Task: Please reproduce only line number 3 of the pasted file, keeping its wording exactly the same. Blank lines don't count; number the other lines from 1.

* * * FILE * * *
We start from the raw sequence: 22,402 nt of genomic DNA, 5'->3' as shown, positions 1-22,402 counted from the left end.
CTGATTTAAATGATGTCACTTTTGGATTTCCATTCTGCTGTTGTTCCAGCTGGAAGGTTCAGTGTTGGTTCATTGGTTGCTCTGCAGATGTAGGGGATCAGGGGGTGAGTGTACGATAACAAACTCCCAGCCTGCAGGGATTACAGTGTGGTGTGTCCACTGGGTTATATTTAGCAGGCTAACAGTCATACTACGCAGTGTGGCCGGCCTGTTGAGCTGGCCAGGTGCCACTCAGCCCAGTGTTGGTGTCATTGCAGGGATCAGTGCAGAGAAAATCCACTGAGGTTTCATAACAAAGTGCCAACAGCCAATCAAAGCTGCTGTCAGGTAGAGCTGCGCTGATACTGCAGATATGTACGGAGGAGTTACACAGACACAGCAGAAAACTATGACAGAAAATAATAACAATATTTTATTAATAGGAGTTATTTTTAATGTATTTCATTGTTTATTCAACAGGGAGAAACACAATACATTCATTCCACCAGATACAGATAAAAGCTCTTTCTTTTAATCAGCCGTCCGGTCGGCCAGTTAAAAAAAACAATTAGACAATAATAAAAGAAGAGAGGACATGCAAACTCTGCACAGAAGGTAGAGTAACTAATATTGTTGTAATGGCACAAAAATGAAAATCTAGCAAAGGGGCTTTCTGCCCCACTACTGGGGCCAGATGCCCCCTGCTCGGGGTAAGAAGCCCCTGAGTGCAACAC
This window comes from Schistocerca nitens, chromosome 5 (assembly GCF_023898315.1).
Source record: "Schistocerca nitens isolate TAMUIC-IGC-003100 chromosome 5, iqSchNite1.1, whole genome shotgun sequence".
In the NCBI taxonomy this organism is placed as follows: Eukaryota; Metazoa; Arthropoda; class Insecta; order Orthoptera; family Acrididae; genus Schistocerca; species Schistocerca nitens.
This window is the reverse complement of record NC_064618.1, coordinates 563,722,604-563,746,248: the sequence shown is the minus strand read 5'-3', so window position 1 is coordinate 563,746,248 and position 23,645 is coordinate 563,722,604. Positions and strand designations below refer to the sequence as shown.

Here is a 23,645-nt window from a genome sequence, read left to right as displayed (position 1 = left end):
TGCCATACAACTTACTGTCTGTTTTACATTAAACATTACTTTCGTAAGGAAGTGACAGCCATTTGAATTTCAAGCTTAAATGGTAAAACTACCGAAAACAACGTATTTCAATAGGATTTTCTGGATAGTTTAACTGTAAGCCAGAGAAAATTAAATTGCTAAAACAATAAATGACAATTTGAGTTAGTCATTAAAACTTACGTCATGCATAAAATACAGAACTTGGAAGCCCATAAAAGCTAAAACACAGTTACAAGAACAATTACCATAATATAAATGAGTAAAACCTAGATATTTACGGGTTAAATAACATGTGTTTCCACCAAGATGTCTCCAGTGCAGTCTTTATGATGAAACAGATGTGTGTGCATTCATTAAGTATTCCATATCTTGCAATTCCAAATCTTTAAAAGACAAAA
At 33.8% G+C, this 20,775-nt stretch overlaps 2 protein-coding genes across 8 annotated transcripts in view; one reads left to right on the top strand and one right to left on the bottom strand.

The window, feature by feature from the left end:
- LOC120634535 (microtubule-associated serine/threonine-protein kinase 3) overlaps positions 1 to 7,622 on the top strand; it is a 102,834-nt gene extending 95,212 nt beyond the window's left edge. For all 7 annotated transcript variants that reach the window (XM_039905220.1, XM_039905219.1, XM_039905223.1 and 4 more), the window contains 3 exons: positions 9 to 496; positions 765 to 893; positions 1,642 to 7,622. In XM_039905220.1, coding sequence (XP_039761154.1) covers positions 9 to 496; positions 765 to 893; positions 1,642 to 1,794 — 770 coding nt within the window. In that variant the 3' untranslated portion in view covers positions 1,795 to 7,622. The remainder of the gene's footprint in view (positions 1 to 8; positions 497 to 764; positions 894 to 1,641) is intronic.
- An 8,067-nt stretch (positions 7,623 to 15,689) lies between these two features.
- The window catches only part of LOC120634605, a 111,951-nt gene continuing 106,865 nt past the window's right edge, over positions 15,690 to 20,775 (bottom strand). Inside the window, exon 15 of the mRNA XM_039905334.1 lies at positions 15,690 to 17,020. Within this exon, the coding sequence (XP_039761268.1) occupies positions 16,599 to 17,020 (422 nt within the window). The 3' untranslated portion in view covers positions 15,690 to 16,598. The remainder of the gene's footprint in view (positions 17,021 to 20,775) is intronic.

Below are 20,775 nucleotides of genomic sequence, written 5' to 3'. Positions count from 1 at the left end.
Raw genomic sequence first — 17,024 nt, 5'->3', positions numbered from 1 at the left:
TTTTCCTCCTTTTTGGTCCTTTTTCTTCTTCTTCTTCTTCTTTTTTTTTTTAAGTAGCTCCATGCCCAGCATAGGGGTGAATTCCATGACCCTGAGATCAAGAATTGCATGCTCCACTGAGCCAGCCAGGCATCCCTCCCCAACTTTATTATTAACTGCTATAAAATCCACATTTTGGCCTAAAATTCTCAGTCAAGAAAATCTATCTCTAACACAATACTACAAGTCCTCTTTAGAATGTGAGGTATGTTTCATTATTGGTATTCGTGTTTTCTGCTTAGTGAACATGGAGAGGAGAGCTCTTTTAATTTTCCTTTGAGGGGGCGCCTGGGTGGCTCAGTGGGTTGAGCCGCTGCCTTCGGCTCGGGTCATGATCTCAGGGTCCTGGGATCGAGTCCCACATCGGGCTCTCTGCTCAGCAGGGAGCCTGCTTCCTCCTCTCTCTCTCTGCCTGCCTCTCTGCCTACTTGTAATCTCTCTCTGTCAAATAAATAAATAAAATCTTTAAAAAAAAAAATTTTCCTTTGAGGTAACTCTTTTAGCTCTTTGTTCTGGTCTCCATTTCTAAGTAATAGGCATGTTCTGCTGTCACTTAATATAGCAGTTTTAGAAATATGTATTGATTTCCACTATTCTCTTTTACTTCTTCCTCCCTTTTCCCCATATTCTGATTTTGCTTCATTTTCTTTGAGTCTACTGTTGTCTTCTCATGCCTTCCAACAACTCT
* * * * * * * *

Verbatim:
This window comes from Schistocerca nitens, chromosome 5 (assembly GCF_023898315.1).